Willisms
Navigation

Buy WILLisms

XML Feed


Featured Entries

The Babe Theory Of Political Movements.
Mar. 21, 2005 11:50 AM

Iran's Sham Election In Houston.
June 20, 2005 5:36 AM

Yes, Kanye, Bush Does Care.
Oct. 31, 2005 12:41 AM

Health Care vs. Wealth Care.
Nov. 23, 2005 3:28 PM

Americans Voting With Their Feet.
Nov. 30, 2005 1:33 PM

Idea Majorities Matter.
May 12, 2006 6:15 PM

Twilight Zone Economics.
Oct. 17, 2006 12:30 AM

The "Shrinking" Middle Class.
Dec. 13, 2006 1:01 PM

From Ashes, GOP Opportunities.
Dec. 18, 2006 6:37 PM

Battle Between Entitlements & Pork.
Dec. 21, 2006 12:31 PM

Let Economic Freedom Reign.
Dec. 22, 2006 10:22 PM

Biggest Health Care Moment In Decades.
July 25, 2007 4:32 PM

Unions Antithetical to Liberty.
May 28, 2008 11:12 PM

Right To Work States Rock.
June 9, 2008 12:25 PM



Donate





Links

Blogroll Me!







Search



Archives

July 2008
June 2008
May 2008
April 2008
March 2008
February 2008
January 2008
December 2007
November 2007
October 2007
September 2007
August 2007
July 2007
June 2007
May 2007
April 2007
March 2007
February 2007
January 2007
December 2006
November 2006
October 2006
September 2006
August 2006
July 2006
June 2006
May 2006
April 2006
March 2006
February 2006
January 2006
December 2005
November 2005
October 2005
September 2005
August 2005
July 2005
June 2005
May 2005
April 2005
March 2005
February 2005
January 2005
December 2004




Social Security Reform Thursday.
March 13, 2008

Caption Contest: Enter Today!
Due: July 29, 2008

The Carnival Of Classiness.
Mar. 14, 2006

Quotational Therapy: Obama.
Apr. 4, 2008

Mainstream Melee: Wolfowitz.
May 19, 2007

Pundit Roundtable: Leaks.
July 9, 2006

A WILLisms.com(ic), by Ken McCracken
July 14, 2006




Credits

Powered by Movable Type 3.17
Site Design by Sekimori




WILLisms.com June 2008 Book of the Month (certified classy):











The WILLisms.com Gift Shop: Support This Site

giftshopbanner.gif











This Week's Carnival of Revolutions: carnivalbutton.gif



Carnival Home Base: homebase.gif

























Willisms

« Dependency Index. | WILLisms.com | Wednesday Caption Contest: Part 10. »

Trivia Tidbit Of The Day: Part 78 -- College Investment.

The College Investment: Public Or Individual?-

...the evidence suggests that increased public funding for universities doesn't lead to greater prosperity-and may even reduce the chances of it. Compare the growth in real per capita income in states that spend a lot on higher education with that of states that spend less and a few surprises show up. Over the past 50 years low-support New Hampshire outdistanced neighboring Vermont on nearly any economic measure, though Vermont spent more than twice as much of its population's personal income on higher education (2.37% versus 1.15% in New Hampshire). Missouri, with modest state university appropriations (1.32% of personal income), grew faster than its neighbor to the north, Iowa (at 2.41%).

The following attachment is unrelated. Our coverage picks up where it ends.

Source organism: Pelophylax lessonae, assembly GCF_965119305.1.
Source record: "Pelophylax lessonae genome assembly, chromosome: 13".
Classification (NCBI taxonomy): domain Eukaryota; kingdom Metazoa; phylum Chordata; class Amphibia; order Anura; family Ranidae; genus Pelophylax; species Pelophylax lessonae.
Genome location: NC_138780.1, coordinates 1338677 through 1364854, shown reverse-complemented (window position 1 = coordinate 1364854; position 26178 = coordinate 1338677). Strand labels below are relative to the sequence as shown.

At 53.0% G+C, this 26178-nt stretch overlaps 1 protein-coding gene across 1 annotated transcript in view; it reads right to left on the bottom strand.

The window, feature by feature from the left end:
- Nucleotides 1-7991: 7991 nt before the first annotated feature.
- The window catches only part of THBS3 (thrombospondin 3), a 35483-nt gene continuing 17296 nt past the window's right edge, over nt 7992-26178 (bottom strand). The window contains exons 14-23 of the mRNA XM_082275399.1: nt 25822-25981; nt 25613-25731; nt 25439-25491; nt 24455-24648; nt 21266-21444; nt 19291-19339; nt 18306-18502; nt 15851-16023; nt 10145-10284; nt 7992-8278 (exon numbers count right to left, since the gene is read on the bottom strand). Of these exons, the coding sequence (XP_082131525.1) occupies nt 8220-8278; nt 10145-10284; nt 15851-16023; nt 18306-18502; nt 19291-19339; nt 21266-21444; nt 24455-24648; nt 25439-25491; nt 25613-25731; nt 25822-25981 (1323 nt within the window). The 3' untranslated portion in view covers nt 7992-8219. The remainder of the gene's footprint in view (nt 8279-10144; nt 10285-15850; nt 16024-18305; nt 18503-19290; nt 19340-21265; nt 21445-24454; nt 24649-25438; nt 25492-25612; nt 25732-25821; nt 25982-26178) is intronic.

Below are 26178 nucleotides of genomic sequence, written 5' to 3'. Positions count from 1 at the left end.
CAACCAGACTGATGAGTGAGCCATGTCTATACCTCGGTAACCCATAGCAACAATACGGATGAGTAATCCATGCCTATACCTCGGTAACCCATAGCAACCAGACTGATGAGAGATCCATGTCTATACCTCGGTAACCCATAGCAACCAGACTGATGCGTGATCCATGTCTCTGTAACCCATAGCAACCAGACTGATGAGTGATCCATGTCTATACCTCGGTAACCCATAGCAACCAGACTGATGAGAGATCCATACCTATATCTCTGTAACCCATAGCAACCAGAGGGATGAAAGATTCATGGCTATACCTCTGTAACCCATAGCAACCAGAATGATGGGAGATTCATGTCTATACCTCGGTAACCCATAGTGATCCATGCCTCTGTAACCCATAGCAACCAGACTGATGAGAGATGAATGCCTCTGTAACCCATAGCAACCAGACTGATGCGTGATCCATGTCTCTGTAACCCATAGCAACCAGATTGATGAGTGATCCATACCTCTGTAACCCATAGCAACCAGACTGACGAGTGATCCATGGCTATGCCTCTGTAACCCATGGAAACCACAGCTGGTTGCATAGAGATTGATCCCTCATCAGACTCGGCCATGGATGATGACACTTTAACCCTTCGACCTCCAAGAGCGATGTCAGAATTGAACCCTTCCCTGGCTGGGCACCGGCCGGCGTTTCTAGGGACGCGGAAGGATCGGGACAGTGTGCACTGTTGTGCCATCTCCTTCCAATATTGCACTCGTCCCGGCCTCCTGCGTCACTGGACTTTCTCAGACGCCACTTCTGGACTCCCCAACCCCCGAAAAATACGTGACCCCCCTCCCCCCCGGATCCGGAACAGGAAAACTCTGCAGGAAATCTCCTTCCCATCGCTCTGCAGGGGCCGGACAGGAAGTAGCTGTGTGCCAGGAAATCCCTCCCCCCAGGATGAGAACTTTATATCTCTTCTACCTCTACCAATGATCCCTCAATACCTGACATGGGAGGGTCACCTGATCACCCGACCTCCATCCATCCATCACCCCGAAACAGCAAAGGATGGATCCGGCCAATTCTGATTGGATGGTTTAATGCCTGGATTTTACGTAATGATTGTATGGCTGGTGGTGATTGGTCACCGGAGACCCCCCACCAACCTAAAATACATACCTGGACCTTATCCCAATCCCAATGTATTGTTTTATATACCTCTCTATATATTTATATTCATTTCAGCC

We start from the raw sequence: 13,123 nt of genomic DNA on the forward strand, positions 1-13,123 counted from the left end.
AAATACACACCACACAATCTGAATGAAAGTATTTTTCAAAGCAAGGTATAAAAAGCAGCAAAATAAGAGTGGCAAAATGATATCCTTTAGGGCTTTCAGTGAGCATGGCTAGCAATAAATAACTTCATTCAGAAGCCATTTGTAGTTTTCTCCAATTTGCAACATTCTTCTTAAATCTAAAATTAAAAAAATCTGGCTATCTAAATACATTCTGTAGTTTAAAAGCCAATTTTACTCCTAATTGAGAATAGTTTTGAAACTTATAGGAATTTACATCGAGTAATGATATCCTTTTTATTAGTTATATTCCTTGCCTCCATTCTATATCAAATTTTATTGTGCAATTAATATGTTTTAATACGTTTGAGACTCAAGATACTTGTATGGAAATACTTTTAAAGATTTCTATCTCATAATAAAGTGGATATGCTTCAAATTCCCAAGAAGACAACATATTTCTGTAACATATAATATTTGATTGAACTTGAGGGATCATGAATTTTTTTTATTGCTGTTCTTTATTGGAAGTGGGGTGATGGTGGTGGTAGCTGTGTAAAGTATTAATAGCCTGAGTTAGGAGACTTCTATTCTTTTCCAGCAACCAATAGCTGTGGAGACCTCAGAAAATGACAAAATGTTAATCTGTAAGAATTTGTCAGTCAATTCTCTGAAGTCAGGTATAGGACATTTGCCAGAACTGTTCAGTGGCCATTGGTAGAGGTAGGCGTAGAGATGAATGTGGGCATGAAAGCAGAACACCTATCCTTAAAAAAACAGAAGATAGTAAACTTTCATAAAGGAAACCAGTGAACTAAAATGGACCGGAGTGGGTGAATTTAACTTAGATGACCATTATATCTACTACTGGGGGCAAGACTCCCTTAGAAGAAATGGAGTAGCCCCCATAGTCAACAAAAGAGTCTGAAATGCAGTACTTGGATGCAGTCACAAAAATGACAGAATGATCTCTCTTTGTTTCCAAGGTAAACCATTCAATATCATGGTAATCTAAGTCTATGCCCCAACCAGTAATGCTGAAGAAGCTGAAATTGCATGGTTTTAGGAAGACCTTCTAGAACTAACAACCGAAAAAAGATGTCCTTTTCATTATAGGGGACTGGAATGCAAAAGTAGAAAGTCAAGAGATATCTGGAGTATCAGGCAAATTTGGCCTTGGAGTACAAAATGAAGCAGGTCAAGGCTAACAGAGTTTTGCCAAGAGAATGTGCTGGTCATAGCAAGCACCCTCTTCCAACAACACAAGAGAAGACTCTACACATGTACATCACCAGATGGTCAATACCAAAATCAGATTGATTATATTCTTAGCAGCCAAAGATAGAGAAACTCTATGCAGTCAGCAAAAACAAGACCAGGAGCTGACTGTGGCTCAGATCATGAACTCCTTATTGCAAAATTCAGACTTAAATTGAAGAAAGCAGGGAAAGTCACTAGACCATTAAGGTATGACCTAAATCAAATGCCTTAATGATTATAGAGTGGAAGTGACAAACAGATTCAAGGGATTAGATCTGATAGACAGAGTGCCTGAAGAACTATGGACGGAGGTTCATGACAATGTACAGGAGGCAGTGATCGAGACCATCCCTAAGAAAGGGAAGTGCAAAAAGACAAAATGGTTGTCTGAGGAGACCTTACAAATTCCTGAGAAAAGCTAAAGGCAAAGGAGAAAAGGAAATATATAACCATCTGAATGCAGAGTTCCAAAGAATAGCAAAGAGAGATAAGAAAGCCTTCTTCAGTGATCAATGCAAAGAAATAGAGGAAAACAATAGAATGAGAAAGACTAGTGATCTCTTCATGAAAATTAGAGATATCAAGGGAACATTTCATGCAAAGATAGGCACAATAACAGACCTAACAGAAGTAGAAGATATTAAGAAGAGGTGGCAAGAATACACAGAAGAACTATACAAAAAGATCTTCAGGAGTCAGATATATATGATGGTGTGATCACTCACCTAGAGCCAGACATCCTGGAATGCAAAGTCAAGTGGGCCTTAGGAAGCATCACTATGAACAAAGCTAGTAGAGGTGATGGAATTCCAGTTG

Similar examples abound. Using data for all 50 states from 1977 and 2002, I compared the 10 states with the highest state funding for universities against the 10 states with the lowest. The result: The low-spending states had far better growth in real income per capita, a median growth of 46% compared with 32% for the states with the highest university spending. In 2000 the median per capita income level for the low-spending states was $32,777, 27% higher than the median for the 10 states where higher education got the most state money.

But, how on earth does this make any sense?

Colleges have devoted relatively little new funding over the past generation to the core mission of instruction (spending only 21 cents of each new inflation-adjusted dollar per student on it), preferring instead to assist research, hire more nonacademic staff, give generous pay increases, support athletics and build luxurious facilities. And while in the private sector companies have learned to get more work out of fewer employees, the opposite appears to have happened in higher education. In 1976 American education employed three nonfaculty professional workers (administrators, counselors, librarians, computer experts) for every 100 students; by 2001 that number had doubled.

Other reasons for higher public investment in college not necessarily leading to higher economic growth:

Nearly 40% [of enrolled students] fail to graduate within five or even six years...

Moreover:

Taxes reduce private-sector activity. People who must pay high taxes tend to work and invest less and also tend to migrate to lower-tax areas. In other words, increasing funding to universities means transferring resources from the relatively productive private sector to higher education, which tends to be less productive and efficient.

Source:

Forbes, (via SCSU Scholars).

Previous trivia tidbits:

Part 1; Part 2; Part 3; Part 4; Part 5; Part 6; Part 7; Part 8; Part 9; Part 10; Part 11; Part 12; Part 13; Part 14; Part 15; Part 16; Part 17; Part 18; Part 19; Part 20; Part 21, Part 22; Part 23, Part 24, Part 25; Part 26; Part 27, Part 28; Part 29; Part 30, Part 31; Part 32; Part 33; Part 34; Part 35; Part 36; Part 37; Part 38; Part 39; Part 40; Part 41; Part 42; Part 43; Part 44; Part 45; Part 46; Part 47; Part 48; Part 49; Part 50; Part 51; Part 52; Part 53; Part 54; Part 55; Part 56; Part 57; Part 58; Part 59; Part 60; Part 61; Part 62; Part 63; Part 64; Part 65; Part 66; Part 67; Part 68; Part 69; Part 70; Part 71; Part 72; Part 73; Part 74; Part 75; Part 76; Part 77.

Daily Trivia Tidbits cover a wide range of topics, and they're usually not trivial at all; you never know what you might find. Stay tuned to WILLisms.com for more.

Have a trivia tidbit tip? Send it over to WILLisms@gmail.com with citation.

Posted by Will Franklin · 15 June 2005 09:14 AM

Comments